I am a third-generation African American farmer from the Midwest. My father and his father were both farmers in Southern Iowa. And, yes, you would be surprised to know how many of us exist. Many of you may have a parent or grandparent who farmed, as well.
However, the image of farming and the quality of life it provides has changed over the years. Farmers, especially Black farmers, are not as visible today as they were in previous generations. That is primarily because we are in rural areas far separated and removed from the ruckus of urban congestion and life in a concrete jungle.
It is also due to people taking their food system for granted and not fully engaging their democratic rights.
Farmers are also thought to lack education, or be ignorant of modern technology, which has caused people to forget that food is not made at a store; rather it is grown in farm fields and handled by people. Some even think of farming as a lower class of work that is difficult, outdated, risky, and with little rewards.
I want to explore ways to update the status and image of the African American farmer in the 21st century. What better time than now as the U.S. Farm Bill is being debated in Washington, D.C.
The bill is a multi-year spending measure that covers everything from conservation to WIC budgeting and includes a proposal to reformulate income and expense criteria for the 42 million recipients of the Supplemental Nutrition Assistance Program (SNAP).
Under the bill, states could remove about eight percent of those receiving aid from the rolls, according to the research firm Mathematica, which used data from the Agriculture Department’s Food and Nutrition Service.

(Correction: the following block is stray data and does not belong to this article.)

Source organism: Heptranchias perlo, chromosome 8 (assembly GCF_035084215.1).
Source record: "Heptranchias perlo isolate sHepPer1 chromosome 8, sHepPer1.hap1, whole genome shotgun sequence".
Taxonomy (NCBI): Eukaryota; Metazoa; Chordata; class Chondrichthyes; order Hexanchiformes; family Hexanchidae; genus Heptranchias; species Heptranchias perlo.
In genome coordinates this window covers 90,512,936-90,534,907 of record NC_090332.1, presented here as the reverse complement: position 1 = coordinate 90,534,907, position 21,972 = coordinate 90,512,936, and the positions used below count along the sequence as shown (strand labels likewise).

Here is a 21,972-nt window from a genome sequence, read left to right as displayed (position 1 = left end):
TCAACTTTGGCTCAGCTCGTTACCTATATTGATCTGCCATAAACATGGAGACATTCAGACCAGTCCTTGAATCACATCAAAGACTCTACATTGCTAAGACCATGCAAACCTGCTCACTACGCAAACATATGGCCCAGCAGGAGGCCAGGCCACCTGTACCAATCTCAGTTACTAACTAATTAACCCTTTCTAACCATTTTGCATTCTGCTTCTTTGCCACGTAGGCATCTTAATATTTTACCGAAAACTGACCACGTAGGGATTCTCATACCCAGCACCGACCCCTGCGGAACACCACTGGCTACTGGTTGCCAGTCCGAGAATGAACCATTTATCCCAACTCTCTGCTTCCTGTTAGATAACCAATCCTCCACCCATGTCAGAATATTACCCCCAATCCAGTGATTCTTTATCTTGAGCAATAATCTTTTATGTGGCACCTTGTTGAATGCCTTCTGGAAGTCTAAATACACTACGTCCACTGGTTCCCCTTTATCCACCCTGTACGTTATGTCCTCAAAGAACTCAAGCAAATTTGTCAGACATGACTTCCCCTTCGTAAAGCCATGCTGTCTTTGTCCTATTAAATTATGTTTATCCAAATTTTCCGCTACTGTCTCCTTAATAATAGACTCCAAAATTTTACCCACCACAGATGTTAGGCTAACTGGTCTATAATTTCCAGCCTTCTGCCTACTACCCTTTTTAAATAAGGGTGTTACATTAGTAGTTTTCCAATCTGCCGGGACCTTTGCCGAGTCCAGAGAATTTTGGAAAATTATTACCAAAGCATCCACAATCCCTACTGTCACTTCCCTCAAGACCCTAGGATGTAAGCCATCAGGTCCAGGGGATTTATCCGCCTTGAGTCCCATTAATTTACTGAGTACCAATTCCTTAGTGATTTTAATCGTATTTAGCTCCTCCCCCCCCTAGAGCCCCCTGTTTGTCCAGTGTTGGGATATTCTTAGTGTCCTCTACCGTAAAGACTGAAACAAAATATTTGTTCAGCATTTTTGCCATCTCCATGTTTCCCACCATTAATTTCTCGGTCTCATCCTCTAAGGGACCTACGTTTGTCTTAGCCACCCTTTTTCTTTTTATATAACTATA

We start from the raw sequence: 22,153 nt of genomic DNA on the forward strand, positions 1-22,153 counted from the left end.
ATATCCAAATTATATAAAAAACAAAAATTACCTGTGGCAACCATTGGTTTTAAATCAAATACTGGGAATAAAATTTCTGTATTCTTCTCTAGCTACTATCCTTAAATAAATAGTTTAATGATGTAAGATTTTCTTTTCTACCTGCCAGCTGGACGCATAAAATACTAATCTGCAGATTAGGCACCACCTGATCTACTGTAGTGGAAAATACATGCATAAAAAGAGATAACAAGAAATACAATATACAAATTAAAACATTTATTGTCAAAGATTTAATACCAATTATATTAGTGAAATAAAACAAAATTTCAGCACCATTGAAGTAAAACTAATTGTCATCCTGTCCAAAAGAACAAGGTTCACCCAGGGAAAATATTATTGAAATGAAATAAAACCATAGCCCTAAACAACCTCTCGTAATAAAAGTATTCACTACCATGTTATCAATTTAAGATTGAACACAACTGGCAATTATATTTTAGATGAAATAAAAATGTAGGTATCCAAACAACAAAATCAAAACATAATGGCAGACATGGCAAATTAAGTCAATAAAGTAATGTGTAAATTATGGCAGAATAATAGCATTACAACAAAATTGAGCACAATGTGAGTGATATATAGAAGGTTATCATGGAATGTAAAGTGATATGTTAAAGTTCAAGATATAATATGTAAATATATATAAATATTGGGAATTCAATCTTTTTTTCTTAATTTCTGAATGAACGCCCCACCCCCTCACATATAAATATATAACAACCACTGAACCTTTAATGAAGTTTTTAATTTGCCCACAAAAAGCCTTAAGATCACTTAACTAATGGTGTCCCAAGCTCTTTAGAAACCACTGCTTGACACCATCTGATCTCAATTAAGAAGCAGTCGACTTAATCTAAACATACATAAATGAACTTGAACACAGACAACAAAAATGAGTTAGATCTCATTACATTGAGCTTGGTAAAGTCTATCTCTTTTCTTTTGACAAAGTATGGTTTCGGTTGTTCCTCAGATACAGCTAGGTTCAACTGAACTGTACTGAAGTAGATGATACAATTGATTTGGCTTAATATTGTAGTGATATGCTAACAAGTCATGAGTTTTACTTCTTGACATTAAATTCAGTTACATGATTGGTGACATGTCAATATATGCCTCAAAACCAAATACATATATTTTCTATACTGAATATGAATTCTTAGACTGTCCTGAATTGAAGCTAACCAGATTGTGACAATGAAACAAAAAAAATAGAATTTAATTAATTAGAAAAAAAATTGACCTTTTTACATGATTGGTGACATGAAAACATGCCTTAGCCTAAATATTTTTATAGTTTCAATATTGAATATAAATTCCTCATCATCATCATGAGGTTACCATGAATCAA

Agriculture is about more than ideal, picturesque scenery, although this is a rewarding benefit. Agriculture is really about innovation, creativity, and environmental stewardship.
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A great way to gain a better understanding is to first take a look at our own perspectives of farming. The stereotype of impoverished farming may still exist in the minds of some people, but the reality has changed dramatically. These days, farmers don’t have to suffer from a lower standard of living, and if they work too long and hard, it’s self-inflicted.
The median total farm household income has exceeded the median U.S. household income, being only a bit less than self-employment income in every year since 1998. These are farmers and farming practices that approach agriculture in a new way, while rebuilding a missing narrative: the history of Blacks owning land, being successful farmers and inventors who built entire vibrant communities and created technology that changed the way America farms today.
For example, afro-ecology is a theory and practice created by urban farmer Blain Snipstal to describe how Black people in the U.S. can reconnect with their African or Afro-indigenous past through traditional planting and harvesting techniques. Xavier Brown, a certified master composter for his city, transformed an empty lot into a community garden with his business Soilful City.
And, then there is Leah Penniman, a farmer in upstate New York at Soul Fire Farm, where they lead workshops to help participants reclaim their own history with farming. They show how farming was a way of life and expression of a culture before people were brought to this country to be enslaved.
These farmers — and so many others like them all over the world — are tackling some of our biggest global challenges (poverty, hunger, and environmental degradation, to name a few) while promoting gender equality, preserving traditional and Indigenous knowledge, and reinvigorating rural communities.
They are changing the face of modern agriculture one farm at a time, reversing a top-down, corporate-run system that isn’t healthy for people or our planet; and they are demonstrating sustainability and innovation.
Now you can see why the idea that farming is something we left that behind years ago is a real tragedy for our long-term health and independence. The role of people of color in food and agriculture has been misrepresented and defined mostly in statistics about oppression and inequity.
Our story is richer than that, and we have a larger impact and greater purpose than that. My hope is to motivate and inspire others to stake their claim in this story, too.